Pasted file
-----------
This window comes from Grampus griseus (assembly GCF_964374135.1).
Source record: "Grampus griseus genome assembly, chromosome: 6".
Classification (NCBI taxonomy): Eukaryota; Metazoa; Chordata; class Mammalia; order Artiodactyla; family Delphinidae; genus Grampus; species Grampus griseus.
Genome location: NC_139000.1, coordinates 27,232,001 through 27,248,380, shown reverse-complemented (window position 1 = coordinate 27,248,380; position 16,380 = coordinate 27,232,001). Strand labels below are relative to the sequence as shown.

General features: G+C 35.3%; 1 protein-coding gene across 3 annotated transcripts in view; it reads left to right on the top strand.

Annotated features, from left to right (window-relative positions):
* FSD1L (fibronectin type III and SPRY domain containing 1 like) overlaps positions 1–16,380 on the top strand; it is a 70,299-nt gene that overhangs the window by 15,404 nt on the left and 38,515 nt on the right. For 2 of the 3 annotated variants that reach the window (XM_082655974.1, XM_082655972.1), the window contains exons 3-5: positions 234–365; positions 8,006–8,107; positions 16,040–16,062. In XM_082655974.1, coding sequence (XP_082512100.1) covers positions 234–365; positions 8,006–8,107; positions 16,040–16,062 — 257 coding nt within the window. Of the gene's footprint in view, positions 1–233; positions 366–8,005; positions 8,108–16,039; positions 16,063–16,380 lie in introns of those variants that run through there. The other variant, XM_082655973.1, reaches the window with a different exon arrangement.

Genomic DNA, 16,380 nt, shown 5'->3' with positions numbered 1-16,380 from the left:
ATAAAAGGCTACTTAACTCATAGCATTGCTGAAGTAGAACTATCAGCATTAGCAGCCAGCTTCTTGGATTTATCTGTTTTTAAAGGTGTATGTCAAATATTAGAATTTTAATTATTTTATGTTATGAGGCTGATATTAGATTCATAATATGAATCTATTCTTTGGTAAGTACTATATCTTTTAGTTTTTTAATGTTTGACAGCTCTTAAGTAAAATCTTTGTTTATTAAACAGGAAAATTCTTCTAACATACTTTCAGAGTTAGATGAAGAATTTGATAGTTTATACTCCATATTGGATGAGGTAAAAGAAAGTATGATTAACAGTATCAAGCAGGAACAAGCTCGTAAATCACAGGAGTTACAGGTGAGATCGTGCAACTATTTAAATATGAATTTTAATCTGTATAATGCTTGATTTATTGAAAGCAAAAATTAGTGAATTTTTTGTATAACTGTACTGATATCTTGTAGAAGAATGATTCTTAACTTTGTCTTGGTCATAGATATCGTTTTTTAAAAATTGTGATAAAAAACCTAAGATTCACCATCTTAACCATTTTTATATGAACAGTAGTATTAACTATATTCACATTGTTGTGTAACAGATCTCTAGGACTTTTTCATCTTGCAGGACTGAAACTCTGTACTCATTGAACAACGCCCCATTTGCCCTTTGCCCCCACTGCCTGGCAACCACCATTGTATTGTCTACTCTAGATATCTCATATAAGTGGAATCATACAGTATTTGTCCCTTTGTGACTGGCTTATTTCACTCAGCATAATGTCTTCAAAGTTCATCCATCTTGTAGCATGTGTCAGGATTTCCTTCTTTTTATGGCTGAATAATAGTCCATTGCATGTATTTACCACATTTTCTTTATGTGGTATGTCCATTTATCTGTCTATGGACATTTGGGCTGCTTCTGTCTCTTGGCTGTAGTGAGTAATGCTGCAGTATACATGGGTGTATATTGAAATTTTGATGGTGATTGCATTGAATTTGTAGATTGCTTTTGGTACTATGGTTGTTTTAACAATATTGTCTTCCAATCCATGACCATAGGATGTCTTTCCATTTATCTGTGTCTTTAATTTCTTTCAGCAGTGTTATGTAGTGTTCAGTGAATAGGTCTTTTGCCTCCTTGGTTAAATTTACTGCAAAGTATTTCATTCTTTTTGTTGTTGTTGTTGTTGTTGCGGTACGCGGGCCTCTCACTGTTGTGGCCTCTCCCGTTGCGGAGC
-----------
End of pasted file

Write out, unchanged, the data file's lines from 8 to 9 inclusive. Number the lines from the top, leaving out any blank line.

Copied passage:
Genomic DNA, 16,380 nt, shown 5'->3' with positions numbered 1-16,380 from the left:
ATAAAAGGCTACTTAACTCATAGCATTGCTGAAGTAGAACTATCAGCATTAGCAGCCAGCTTCTTGGATTTATCTGTTTTTAAAGGTGTATGTCAAATATTAGAATTTTAATTATTTTATGTTATGAGGCTGATATTAGATTCATAATATGAATCTATTCTTTGGTAAGTACTATATCTTTTAGTTTTTTAATGTTTGACAGCTCTTAAGTAAAATCTTTGTTTATTAAACAGGAAAATTCTTCTAACATACTTTCAGAGTTAGATGAAGAATTTGATAGTTTATACTCCATATTGGATGAGGTAAAAGAAAGTATGATTAACAGTATCAAGCAGGAACAAGCTCGTAAATCACAGGAGTTACAGGTGAGATCGTGCAACTATTTAAATATGAATTTTAATCTGTATAATGCTTGATTTATTGAAAGCAAAAATTAGTGAATTTTTTGTATAACTGTACTGATATCTTGTAGAAGAATGATTCTTAACTTTGTCTTGGTCATAGATATCGTTTTTTAAAAATTGTGATAAAAAACCTAAGATTCACCATCTTAACCATTTTTATATGAACAGTAGTATTAACTATATTCACATTGTTGTGTAACAGATCTCTAGGACTTTTTCATCTTGCAGGACTGAAACTCTGTACTCATTGAACAACGCCCCATTTGCCCTTTGCCCCCACTGCCTGGCAACCACCATTGTATTGTCTACTCTAGATATCTCATATAAGTGGAATCATACAGTATTTGTCCCTTTGTGACTGGCTTATTTCACTCAGCATAATGTCTTCAAAGTTCATCCATCTTGTAGCATGTGTCAGGATTTCCTTCTTTTTATGGCTGAATAATAGTCCATTGCATGTATTTACCACATTTTCTTTATGTGGTATGTCCATTTATCTGTCTATGGACATTTGGGCTGCTTCTGTCTCTTGGCTGTAGTGAGTAATGCTGCAGTATACATGGGTGTATATTGAAATTTTGATGGTGATTGCATTGAATTTGTAGATTGCTTTTGGTACTATGGTTGTTTTAACAATATTGTCTTCCAATCCATGACCATAGGATGTCTTTCCATTTATCTGTGTCTTTAATTTCTTTCAGCAGTGTTATGTAGTGTTCAGTGAATAGGTCTTTTGCCTCCTTGGTTAAATTTACTGCAAAGTATTTCATTCTTTTTGTTGTTGTTGTTGTTGTTGCGGTACGCGGGCCTCTCACTGTTGTGGCCTCTCCCGTTGCGGAGC